March 16, 2022
Editor's Note: This content is contributed by Michael Zapke , Marketing Lead Industrial at AMD
Examples of safety features span from the rejection of a wrong user input to an immediate stop under certain conditions, a warning that can be visual, acoustic, or tactile, or a command to an adjacent machine, to name only a few. All these functions may be useful, but you are lucky when you never see any of them. But that's a problem: How do you know that a safety feature really works when you are in danger?
Operator’s safety at work is a regulated topic in many industries and in almost all regions of the world. Some regions require compliance to a specific standard and other are less stringent. The European Union has considered safety of machinery of such importance that in year 2006 issued the Machinery Directive 2006/42/EC, a set of legal requirements for manufacturers and distributors of machines in or to the EU market to ensure the safety of operators, maintenance personnel, equipment, and the environment. The Machine Directive put EN/ISO 13849 as the pre-requisite for safety of machinery that can be legally manufactured and sold in the EU.
EN/ISO 13849 is the framework to assess the risk in a structured way, which is key to measure it against safety targets. Targets are defined by two main metrics in ISO 13849: Metric #1 is the Performance Level, which describes the contribution of the machine to risk avoidance; Metric #2 is the Structure Category, which describes the robustness of the architecture against errors, e.g., through test functions in the lower categories and through the provisioning of multiple parallel instances of the safety channel (redundancy) in higher categories. Confirmation that a machine achieves the targeted Performance Level and has the right Structure Category is qualified by an independent assessor and is called a certificate.
Figure 1: Risk Levels and Their Relation to ISO 13849 Performance Levels and Sturucture Categories
Adaptive SoCs from AMD, and in particular Zynq® UltraScale+™ MPSoCs, contain functions to support the developer in creating a safe product. Both the architecture of the device family and the capabilities and process support of the tools for the design flow (Vivado® ML tools) are built so that users can create safe systems. Besides offering monitoring features on silicon and the capability to add diagnosis functions that are user built in the programmable logic, the architecture with multiple domains on silicon and with the capability to use processor cores side-by-side for redundancy to meet appropriate safety targets according to ISO 13849.
Figure 2:AMD's Contribution to Risk Reduction in Machinery
A new Technical Report from TUEV Sued attests that safe systems for machinery can be built with Zynq UltraScale+ MPSoCs. For example, homogeneous redundancy that uses two Arm® Cortex®-R5F cores inside the same device can reach Performance Level PLd and CAT 3, which corresponds approximately to Safety Integrity Level 2 (SIL 2). But that's not all. Heterogeneous architectures that run one safety channel in the Cortex-R5F and the other in programmable logic, also known as the FPGA part of the SoC, can even reach Performance Level PLe and CAT 4, which is roughly equivalent to SIL 3. Because ISO 13849's scope is machinery and not the individual electronic device, it's up to the Safety Concept for the targeted product to use the chip architecture and functionality in the right way. Now available is the Technical Report from TUEV Sued and AMD's Safety Guidelines for ISO 13849 applications UG1562 that help the user to build their products in the best possible way to achieve the safety targets.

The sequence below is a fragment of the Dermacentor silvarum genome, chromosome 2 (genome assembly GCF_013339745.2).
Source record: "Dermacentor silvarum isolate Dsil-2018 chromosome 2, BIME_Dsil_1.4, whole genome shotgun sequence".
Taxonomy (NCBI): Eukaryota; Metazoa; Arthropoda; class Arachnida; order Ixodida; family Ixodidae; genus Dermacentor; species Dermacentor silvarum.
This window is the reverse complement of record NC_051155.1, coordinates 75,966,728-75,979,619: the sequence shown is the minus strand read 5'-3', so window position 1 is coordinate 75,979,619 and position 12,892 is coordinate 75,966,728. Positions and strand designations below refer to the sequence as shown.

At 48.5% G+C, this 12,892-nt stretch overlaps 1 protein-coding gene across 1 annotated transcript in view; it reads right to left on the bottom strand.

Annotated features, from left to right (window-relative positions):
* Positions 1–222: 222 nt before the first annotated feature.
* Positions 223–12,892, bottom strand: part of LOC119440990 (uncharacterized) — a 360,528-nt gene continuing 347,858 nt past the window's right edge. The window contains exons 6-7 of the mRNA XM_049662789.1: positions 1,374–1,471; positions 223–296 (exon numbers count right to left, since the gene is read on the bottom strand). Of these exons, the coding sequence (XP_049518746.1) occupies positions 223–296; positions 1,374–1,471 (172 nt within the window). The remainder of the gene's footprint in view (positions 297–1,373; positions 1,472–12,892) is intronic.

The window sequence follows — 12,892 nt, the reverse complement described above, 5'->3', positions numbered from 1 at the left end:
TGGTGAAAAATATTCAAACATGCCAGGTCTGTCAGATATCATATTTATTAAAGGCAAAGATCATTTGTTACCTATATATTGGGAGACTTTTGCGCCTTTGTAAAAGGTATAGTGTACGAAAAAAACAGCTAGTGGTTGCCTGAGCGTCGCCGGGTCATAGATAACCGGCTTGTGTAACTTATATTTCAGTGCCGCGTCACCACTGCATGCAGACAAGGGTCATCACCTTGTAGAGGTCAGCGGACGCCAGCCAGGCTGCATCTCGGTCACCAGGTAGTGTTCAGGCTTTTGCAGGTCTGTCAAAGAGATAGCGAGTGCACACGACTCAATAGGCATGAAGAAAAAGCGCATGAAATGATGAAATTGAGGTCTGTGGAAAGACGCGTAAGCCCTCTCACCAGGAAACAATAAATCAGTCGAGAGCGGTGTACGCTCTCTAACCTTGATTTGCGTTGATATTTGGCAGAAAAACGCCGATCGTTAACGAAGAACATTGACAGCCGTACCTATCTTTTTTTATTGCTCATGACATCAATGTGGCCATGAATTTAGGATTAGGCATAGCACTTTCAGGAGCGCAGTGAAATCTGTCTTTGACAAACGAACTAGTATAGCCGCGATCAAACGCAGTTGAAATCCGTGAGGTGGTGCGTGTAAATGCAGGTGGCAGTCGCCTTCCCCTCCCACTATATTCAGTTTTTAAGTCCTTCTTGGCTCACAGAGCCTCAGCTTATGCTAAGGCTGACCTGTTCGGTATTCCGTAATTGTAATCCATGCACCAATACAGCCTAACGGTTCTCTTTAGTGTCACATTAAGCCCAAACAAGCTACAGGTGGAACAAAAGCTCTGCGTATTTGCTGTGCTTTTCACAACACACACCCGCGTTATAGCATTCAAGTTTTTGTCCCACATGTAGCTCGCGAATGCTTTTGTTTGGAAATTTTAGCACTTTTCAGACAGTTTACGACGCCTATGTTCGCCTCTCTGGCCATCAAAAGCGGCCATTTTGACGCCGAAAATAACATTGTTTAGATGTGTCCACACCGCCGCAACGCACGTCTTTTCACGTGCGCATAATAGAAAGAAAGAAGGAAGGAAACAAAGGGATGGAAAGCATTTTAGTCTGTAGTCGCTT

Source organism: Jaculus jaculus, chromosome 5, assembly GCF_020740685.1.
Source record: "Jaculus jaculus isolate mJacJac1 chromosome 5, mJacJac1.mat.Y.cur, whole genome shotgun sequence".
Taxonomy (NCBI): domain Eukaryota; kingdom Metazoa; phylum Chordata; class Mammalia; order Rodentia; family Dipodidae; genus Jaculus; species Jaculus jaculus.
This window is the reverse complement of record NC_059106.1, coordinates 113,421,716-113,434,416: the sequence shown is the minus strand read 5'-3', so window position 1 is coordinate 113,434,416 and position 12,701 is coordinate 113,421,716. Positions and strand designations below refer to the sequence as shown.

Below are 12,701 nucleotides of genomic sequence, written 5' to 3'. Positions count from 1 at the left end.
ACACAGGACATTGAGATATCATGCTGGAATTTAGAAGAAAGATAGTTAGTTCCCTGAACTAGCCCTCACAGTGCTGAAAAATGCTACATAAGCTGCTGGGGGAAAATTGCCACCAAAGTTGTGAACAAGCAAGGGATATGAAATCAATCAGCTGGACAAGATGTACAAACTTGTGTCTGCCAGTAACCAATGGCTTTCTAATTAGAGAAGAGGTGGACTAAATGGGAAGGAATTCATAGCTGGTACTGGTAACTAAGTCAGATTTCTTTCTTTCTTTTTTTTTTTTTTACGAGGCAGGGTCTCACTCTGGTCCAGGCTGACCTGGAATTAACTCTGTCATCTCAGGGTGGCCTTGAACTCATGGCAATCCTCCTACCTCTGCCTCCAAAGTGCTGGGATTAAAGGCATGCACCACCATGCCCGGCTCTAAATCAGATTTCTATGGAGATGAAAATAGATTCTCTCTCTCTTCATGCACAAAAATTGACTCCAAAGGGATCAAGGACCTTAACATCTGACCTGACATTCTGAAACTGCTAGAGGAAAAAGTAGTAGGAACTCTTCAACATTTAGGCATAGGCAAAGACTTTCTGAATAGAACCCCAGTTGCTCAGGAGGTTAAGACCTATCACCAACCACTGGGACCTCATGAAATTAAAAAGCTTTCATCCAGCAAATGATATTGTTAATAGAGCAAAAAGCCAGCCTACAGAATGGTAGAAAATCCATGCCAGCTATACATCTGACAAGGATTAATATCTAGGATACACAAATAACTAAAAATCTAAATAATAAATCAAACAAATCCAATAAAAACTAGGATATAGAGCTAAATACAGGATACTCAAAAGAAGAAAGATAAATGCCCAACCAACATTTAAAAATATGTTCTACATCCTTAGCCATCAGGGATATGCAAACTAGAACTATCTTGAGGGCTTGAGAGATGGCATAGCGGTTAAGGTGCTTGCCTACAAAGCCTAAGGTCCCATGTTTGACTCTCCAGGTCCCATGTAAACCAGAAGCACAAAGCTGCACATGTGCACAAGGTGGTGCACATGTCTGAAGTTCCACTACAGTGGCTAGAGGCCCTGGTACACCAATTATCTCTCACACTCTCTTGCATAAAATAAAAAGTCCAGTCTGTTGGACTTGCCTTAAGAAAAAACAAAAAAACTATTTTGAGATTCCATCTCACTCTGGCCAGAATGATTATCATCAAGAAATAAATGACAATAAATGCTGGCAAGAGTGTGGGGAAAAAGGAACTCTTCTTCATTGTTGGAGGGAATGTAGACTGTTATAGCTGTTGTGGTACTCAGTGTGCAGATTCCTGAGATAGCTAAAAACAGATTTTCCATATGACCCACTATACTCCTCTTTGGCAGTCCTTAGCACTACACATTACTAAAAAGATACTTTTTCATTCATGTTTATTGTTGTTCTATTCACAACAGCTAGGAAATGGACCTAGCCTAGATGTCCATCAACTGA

Figure 3: Additional Documentation Support Field Equipment Manufacturers and Machine Builders
Many applications aim to achieve PLd and CAT 3. Intelligent sensors, for example, fall in this group of products. Powerful machines that interact with humans or that might damage or destroy other assets in case of malfunction may require PLe and CAT 4. Adaptive SoCs help to achieve both. The chip architecture allows conformance with the standard and integration in a single SoC, reducing onboard connectivity. Reducing I/Os, soldered connections, and cables increases reliability and the Mean Time Between Failures (MTBF), which helps with reaching the desired performance level.
For more than a decade, AMD-Xilinx has invested in Safety-related extensions. The design tools are certified against IEC 61508 since the year 2015. Safety Manuals, Application Notes, and scripts for the calculation of failure rates and advanced features like System Monitors, Single Upset Event Mitigation, or development practices like Isolation Design Flow are assets that AMD-Xilinx maintains and evolves. A web-based Safety Lounge is available for purchasers of the Functional Safety Package, and it contains all documents, certificates, reports, and other material.
Figure 4: Screenshot of the Functional Safety Lounge for Zynq UltraScale+ MPSoC (excerpt)
Figure 5. A Technical Report from TUEV Sued
In early Summer 2022, we will offer our next Functional Safety Working Group, a free virtual seminar in which our experts share their know how with you. You can find the registration page under https://www.xilinx.com/products/technology/functional-safety.html#functionalSafety. The participation requires that you sign an NDA. We look forward to meeting you there!